and such-like trifles, nothing comparing to his;
    yet, had he mistook him and sent to me, I should
    ne'er have denied his occasion so many talents.


  • Servilius. See, by good hap, yonder's my lord; 1035
    I have sweat to see his honour. My honoured lord,—


  • Lucilius. Servilius! you are kindly met, sir. Fare thee well:
    commend me to thy honourable virtuous lord, my very
    exquisite friend. 1040
  • Servilius. May it please your honour, my lord hath sent—
  • Lucilius. Ha! what has he sent? I am so much endeared to
    that lord; he's ever sending: how shall I thank
    him, thinkest thou? And what has he sent now?
  • Servilius. Has only sent his present occasion now, my lord; 1045
    requesting your lordship to supply his instant use
    with so many talents.
  • Lucilius. I know his lordship is but merry with me;
    He cannot want fifty five hundred talents.
  • Servilius. But in the mean time he wants less, my lord. 1050
    If his occasion were not virtuous,
    I should not urge it half so faithfully.
  • Lucilius. Dost thou speak seriously, Servilius?
  • Lucilius. What a wicked beast was I to disfurnish myself 1055
    against such a good time, when I might ha' shown
    myself honourable! how unluckily it happened, that I
    should purchase the day before for a little part,
    and undo a great deal of honoured! Servilius, now,
    before the gods, I am not able to do,—the more 1060
    beast, I say:—I was sending to use Lord Timon
    myself, these gentlemen can witness! but I would
    not, for the wealth of Athens, I had done't now.
    Commend me bountifully to his good lordship; and I
    hope his honour will conceive the fairest of me, 1065
    because I have no power to be kind: and tell him
    this from me, I count it one of my greatest
    afflictions, say, that I cannot pleasure such an
    honourable gentleman. Good Servilius, will you
    befriend me so far, as to use mine own words to him? 1070
  • Lucilius. I'll look you out a good turn, Servilius.
    [Exit SERVILIUS]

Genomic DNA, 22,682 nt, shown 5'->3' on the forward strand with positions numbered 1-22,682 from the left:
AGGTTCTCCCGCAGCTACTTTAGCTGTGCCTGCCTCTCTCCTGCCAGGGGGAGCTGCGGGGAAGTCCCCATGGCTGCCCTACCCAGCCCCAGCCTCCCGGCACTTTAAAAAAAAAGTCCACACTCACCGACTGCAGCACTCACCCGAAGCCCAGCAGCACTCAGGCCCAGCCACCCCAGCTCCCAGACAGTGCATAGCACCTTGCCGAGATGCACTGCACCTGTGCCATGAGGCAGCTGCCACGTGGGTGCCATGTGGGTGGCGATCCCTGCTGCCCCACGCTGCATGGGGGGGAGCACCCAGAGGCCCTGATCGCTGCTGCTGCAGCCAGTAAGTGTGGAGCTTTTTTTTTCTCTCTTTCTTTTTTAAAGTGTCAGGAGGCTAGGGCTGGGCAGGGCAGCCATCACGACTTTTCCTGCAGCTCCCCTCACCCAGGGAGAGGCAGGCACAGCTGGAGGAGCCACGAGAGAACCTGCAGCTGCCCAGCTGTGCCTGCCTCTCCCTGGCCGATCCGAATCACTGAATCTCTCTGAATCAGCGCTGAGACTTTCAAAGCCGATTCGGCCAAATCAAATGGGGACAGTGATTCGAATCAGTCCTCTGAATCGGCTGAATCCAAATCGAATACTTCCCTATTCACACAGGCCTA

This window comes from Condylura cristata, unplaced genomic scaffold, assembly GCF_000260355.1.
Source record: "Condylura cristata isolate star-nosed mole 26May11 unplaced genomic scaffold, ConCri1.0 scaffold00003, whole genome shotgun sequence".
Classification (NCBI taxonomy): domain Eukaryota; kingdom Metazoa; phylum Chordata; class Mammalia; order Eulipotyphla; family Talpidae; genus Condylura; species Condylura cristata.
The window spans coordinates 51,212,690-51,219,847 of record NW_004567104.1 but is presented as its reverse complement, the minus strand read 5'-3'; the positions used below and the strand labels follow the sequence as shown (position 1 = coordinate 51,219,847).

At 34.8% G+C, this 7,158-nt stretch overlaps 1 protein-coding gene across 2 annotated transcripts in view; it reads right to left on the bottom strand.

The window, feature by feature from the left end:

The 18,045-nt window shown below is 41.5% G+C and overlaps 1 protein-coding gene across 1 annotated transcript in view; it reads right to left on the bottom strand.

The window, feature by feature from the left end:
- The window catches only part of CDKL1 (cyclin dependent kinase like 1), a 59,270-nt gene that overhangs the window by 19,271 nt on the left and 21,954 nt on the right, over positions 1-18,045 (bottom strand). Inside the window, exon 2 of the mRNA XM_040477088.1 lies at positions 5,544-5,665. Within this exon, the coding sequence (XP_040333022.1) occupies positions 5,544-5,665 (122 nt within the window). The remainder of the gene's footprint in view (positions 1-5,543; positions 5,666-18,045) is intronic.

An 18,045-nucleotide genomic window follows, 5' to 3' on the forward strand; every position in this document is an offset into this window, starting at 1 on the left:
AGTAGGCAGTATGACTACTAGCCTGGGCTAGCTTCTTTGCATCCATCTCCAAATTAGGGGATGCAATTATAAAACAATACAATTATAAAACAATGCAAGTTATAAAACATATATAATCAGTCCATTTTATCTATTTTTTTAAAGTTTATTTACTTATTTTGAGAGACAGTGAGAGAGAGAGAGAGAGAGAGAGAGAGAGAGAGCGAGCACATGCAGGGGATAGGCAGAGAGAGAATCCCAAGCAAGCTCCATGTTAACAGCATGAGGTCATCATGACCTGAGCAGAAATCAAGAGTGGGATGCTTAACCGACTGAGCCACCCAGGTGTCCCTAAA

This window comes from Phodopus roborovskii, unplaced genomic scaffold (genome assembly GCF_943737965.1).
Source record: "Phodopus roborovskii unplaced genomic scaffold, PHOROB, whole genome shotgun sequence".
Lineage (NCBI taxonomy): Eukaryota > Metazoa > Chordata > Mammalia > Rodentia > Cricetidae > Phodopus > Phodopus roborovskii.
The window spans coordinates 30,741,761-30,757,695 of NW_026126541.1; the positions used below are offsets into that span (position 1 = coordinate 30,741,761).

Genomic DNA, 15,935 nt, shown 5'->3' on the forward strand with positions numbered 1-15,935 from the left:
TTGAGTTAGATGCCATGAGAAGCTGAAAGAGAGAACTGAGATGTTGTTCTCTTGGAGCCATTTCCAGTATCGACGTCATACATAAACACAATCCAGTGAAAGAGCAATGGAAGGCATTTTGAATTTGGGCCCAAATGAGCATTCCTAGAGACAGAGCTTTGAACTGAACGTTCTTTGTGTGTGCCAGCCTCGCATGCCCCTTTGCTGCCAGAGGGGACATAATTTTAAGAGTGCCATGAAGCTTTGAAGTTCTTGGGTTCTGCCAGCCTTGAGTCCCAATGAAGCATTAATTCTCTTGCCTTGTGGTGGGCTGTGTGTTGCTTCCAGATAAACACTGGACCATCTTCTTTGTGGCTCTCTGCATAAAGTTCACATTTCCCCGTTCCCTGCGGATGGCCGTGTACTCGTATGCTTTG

True as you said, Timon is shrunk indeed;
    And he that's once denied will hardly speed. 1075


  • First Stranger. Why, this is the world's soul; and just of the
    same piece 1080
    Is every flatterer's spirit. Who can call him
    His friend that dips in the same dish? for, in
    My knowing, Timon has been this lord's father,
    And kept his credit with his purse,
    Supported his estate; nay, Timon's money 1085
    Has paid his men their wages: he ne'er drinks,
    But Timon's silver treads upon his lip;
    And yet—O, see the monstrousness of man
    When he looks out in an ungrateful shape!—
    He does deny him, in respect of his, 1090
    What charitable men afford to beggars.
  • First Stranger. For mine own part,
    I never tasted Timon in my life,
    Nor came any of his bounties over me, 1095
    To mark me for his friend; yet, I protest,
    For his right noble mind, illustrious virtue
    And honourable carriage,
    Had his necessity made use of me,
    I would have put my wealth into donation, 1100
    And the best half should have return'd to him,
    So much I love his heart: but, I perceive,
    Men must learn now with pity to dispense;
    For policy sits above conscience.


. previous scene      

Act III, Scene 3

A room in Sempronius’ house.

      next scene .

[Enter SEMPRONIUS, and a Servant of TIMON's]

  • Sempronius. Must he needs trouble me in 't,—hum!—'bove
    all others?
    He might have tried Lord Lucius or Lucullus;
    And now Ventidius is wealthy too, 1110
    Whom he redeem'd from prison: all these
    Owe their estates unto him.
  • Servant. My lord,
    They have all been touch'd and found base metal, for
    They have au denied him. 1115
  • Sempronius. How! have they denied him?
    Has Ventidius and Lucullus denied him?
    And does he send to me? Three? hum!
    It shows but little love or judgment in him:
    Must I be his last refuge! His friends, like 1120
    Thrive, give him over: must I take the cure upon me?
    Has much disgraced me in't; I'm angry at him,
    That might have known my place: I see no sense for't,
    But his occasion might have woo'd me first; 1125
    For, in my conscience, I was the first man
    That e'er received gift from him:
    And does he think so backwardly of me now,
    That I'll requite its last? No: